The GYA is one of the academic partners of the Lindau Laureate Meetings and nominates participants for their annual meetings. As Lindau focuses on age groups below 35, the GYA’s ability to nominate its own members is rather small. The GYA extends its call to younger scientists, even PhD students, nominated by its members and alumni. In 2019, three GYA nominees were selected by Lindau to take part in the 69th Lindau Nobel Laureate Meeting, dedicated to physics.

 

The aim of the National Science and Technology Development Agency (NSTDA) of Thailand is to accelerate science, technology and innovation development in Thailand to enhance the country’s competitiveness in the global economy and thereby contribute to the national economic and social development. The NSTDA has supported notable GYA activities, particularly in connection with supporting the situation and networks of Early-Career Researchers in ASEAN.

 

National Young Academies (NYAs) bring together young scientists for the advancement of issues important to young scientists in their national and regional setting. The GYA acts as a facilitator of the growing global network of the NYAs, as well as a supporter for the establishment of new NYAs, joint projects and meetings.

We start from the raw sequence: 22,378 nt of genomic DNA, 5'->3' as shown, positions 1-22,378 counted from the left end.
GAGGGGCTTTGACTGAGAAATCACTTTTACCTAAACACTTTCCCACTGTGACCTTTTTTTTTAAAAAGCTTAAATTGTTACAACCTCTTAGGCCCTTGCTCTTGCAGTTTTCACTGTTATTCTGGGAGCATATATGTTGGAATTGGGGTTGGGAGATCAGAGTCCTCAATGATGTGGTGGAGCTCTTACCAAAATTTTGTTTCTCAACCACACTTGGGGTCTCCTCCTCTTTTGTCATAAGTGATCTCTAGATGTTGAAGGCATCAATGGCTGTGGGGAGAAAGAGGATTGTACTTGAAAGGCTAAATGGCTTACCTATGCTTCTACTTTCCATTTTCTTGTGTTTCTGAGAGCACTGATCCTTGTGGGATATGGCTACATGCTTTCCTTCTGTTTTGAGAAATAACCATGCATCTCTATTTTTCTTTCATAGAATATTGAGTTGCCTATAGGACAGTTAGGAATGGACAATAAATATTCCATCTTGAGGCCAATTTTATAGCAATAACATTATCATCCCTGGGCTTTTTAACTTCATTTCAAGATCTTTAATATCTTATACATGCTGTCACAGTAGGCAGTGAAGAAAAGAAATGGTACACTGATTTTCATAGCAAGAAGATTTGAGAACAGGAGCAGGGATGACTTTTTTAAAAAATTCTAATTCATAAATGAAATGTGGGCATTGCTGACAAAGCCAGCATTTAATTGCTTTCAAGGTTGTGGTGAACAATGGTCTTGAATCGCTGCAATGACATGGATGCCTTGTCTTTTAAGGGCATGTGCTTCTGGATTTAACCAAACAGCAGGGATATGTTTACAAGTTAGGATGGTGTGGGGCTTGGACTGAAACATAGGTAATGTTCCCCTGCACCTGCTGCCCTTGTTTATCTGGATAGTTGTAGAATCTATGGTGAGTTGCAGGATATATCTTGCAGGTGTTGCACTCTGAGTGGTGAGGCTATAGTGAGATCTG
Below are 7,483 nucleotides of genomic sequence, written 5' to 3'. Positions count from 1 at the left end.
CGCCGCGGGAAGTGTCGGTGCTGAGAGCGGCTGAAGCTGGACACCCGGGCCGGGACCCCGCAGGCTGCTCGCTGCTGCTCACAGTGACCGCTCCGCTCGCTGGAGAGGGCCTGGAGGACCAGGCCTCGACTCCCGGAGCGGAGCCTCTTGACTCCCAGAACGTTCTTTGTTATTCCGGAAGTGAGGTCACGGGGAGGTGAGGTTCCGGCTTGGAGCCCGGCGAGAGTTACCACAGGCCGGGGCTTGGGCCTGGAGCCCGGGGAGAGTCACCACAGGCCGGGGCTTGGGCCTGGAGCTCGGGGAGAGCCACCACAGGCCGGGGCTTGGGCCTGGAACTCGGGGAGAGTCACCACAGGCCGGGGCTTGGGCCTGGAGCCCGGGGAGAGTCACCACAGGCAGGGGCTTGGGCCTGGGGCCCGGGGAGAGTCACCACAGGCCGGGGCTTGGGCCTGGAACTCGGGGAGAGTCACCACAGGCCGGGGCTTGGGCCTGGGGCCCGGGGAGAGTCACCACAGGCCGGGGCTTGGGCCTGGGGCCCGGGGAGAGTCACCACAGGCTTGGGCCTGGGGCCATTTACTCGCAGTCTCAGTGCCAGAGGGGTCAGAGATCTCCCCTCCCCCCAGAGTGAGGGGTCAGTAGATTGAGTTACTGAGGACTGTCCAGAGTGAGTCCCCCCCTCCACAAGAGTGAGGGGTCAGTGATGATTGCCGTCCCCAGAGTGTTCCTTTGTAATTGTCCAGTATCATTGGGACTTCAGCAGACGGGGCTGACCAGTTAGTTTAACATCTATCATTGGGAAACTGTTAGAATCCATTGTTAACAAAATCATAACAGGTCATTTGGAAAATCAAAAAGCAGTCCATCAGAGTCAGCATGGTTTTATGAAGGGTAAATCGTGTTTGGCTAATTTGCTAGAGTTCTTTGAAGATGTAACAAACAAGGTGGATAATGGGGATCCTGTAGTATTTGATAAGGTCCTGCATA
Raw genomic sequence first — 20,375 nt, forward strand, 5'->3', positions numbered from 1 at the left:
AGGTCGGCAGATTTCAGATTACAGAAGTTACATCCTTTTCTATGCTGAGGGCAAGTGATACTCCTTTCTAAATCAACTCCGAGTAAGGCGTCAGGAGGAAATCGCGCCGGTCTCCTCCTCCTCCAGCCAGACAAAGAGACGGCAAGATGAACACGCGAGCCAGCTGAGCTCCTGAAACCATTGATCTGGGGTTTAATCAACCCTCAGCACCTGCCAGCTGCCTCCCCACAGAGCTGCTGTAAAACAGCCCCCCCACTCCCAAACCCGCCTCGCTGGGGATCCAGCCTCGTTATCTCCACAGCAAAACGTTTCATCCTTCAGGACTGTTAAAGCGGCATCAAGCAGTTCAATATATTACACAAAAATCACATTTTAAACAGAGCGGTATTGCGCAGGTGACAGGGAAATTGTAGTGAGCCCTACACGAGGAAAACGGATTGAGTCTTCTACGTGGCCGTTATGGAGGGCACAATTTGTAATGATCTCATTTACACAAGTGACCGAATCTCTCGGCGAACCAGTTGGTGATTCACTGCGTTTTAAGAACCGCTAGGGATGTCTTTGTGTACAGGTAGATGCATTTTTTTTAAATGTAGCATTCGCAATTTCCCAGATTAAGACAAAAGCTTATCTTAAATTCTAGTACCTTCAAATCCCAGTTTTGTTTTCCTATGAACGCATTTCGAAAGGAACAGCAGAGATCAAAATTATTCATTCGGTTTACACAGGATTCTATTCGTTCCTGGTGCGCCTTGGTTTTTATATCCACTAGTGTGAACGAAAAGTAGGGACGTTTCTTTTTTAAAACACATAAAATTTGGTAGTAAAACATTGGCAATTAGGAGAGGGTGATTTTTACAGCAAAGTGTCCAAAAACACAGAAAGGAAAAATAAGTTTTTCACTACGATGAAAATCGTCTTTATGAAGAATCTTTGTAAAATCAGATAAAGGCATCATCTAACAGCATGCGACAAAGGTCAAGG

Recognizing that research has a major impact on the development of society, the National Institute for Science Communication (NaWik; Nationales Institut für Wissenschaftskommunikation), Germany, offers information and training on how to produce and deliver science communication which is easily comprehensible to a wider public. The GYA Working Group Trust in (Young) Scientists collaborates with NaWik.

 

The Network of African Science Academies (NASAC) brings together the science academies in Africa and aims to point attention to the voice of science in Africa and to enhance the capacity of existing national science academies to create new ones. The GYA has been a partner in past NASAC projects, notably the Strengthening African Academies project in 2015-2019.

 

The Organization for Women in Science for the Developing World (OWSD) is a programme unit of UNESCO, which connects women scientists from the developing and the developed world to strengthen their role in the development process and promote their representation in scientific and technological leadership. OWSD and the GYA through its Women in Science working group in particular share a common interest in promoting diversity and equality in science.